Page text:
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Walt Disney Co. has been boosting security measures, such as its police presence and metal detectors, for some time to keep crowds safe at its parks and other properties, the company said in the wake of the Orlando, Florida, nightclub attack.
The suspect in Sunday morning’s shooting, Omar Mateen, had scouted Walt Disney World and Disney Springs, the entertainment giant’s retail shopping area in the Orlando area, for a possible attack, People magazine reported Monday, citing an unidentified person. The Federal Bureau of Investigation declined to comment on the report.
“Unfortunately we’ve all been living in a world of uncertainty,” Disney said. “During this time we have increased our security measures across our properties, adding such visible safeguards as magnetometers, additional canine units, and law enforcement officers on site, as well as less visible systems that employ state-of-the-art security technologies.”
Sunday’s killing spree at a night club left 49 people and the gunman dead. It was the worst mass shooting in U.S. history and has prompted a full anti-terrorism response from the U.S. government.
Orlando, which has been a mecca for theme-park goers since Walt Disney World opened in 1971, could see its local economy threatened if tourists grow reluctant to travel there in the wake of the attack. But shares of theme-park operators showed little sign Monday that investors were worried business would be affected.
Disney gained less than 1 percent to $97.57 at the close, and Comcast Corp., owner of Universal Studios Florida, fell less than 1 percent to $62.39. Orlando-based SeaWorld Entertainment Inc. fell 2.2 percent to $15.85, and Merlin Entertainments Plc, which owns Legoland Florida Resort, fell 1.4 percent to 414.80 pence in London.
“The safety of our ambassadors, guests and animals has always been our top priority,” SeaWorld said in a statement. “Our security teams work closely with law enforcement, and we have enhanced security measures at all our parks.”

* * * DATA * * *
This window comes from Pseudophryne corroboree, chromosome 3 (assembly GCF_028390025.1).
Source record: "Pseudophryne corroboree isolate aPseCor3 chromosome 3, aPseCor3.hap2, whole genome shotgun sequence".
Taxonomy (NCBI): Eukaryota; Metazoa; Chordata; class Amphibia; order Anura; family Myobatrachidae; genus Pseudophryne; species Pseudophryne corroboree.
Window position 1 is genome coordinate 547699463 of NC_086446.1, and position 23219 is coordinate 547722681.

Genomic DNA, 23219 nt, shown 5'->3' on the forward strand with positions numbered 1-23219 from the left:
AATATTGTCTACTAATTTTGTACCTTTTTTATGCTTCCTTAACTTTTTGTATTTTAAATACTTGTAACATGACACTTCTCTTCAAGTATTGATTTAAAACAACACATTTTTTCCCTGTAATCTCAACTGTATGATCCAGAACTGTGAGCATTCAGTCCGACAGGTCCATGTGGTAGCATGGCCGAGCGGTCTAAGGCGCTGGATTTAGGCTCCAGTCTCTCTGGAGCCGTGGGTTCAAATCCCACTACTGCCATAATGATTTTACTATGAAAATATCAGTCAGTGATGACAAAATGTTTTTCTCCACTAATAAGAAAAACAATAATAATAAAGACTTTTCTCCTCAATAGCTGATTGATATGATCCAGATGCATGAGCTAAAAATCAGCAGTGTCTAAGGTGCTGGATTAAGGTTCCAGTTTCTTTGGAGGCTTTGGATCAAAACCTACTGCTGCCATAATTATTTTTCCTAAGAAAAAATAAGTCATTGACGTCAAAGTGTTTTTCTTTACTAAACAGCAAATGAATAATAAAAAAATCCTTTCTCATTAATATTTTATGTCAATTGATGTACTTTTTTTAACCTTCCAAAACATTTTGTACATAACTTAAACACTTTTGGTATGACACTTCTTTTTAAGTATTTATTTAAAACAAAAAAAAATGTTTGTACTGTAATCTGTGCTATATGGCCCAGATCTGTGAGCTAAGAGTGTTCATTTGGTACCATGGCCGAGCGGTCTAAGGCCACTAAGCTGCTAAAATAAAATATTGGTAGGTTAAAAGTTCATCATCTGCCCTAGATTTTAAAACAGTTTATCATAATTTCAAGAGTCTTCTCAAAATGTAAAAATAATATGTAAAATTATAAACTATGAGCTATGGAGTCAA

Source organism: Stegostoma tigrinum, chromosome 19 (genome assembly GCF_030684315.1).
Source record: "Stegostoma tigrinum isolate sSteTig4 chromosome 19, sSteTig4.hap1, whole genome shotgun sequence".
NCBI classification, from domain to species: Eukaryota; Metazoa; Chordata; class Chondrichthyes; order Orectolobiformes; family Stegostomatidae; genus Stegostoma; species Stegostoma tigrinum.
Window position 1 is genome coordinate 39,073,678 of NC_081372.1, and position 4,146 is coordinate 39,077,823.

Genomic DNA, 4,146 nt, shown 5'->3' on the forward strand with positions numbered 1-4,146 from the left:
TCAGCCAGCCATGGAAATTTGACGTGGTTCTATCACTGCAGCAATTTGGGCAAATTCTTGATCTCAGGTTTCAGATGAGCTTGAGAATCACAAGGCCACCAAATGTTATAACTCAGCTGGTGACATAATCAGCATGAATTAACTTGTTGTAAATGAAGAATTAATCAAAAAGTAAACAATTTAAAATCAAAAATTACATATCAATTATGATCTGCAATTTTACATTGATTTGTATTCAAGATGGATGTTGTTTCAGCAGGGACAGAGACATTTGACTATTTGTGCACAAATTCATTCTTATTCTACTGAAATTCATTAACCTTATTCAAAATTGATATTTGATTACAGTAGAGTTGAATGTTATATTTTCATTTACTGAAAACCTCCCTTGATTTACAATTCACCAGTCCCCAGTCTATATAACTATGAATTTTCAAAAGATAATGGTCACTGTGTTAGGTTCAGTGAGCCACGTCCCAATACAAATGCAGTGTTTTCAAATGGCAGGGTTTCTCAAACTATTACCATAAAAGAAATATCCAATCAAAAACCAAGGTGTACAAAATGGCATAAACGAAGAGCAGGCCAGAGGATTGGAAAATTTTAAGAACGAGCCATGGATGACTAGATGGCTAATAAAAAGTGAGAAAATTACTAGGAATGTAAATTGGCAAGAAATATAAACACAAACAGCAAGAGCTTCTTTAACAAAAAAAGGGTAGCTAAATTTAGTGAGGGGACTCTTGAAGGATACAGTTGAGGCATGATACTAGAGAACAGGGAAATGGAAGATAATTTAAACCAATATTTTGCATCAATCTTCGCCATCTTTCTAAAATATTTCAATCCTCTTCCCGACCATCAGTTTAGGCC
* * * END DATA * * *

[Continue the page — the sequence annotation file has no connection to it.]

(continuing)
A slump in Florida travel would affect sales of restaurant chains such as IHOP and Cracker Barrel, Maxim Group LLC analyst Stephen Anderson said in a note Monday.
“This weekend’s tragic terror attack at an Orlando nightclub will likely reduce tourism statewide, and by extension restaurant traffic, for at least the next several months,” Anderson said.
Chains including Cracker Barrel Old Country Store Inc., Bloomin’ Brands Inc., DineEquity Inc.’s IHOP and Darden Restaurants Inc.’s Olive Garden may see a sales pullback as consumers spend less on travel in Florida, he said. Other terrorist attacks have curbed sales at restaurant chains across the globe recently. Starbucks Corp. and McDonald’s Corp. both have cited the terrorist attacks in Paris in November for hurting sales.
Cracker Barrel stock fell 1.6 percent to $166.94, while shares of Outback Steakhouse owner Bloomin’ Brands slid 2.4 percent to $18.79. Orlando-based Darden declined less than 1 percent, while DineEquity dropped 1.3 percent.
Still, the shooting’s impact on sales or consumer spending in Florida may not last, said Bob Goldin, vice chairman at researcher Technomic Inc. in Chicago.
“It will be a very short-term effect,” he said. “I don’t think it will have any real effect on tourism or really people’s willingness to get out.”
This article was written by Leslie Patton and Anousha Sakoui from Bloomberg and was legally licensed through the NewsCred publisher network.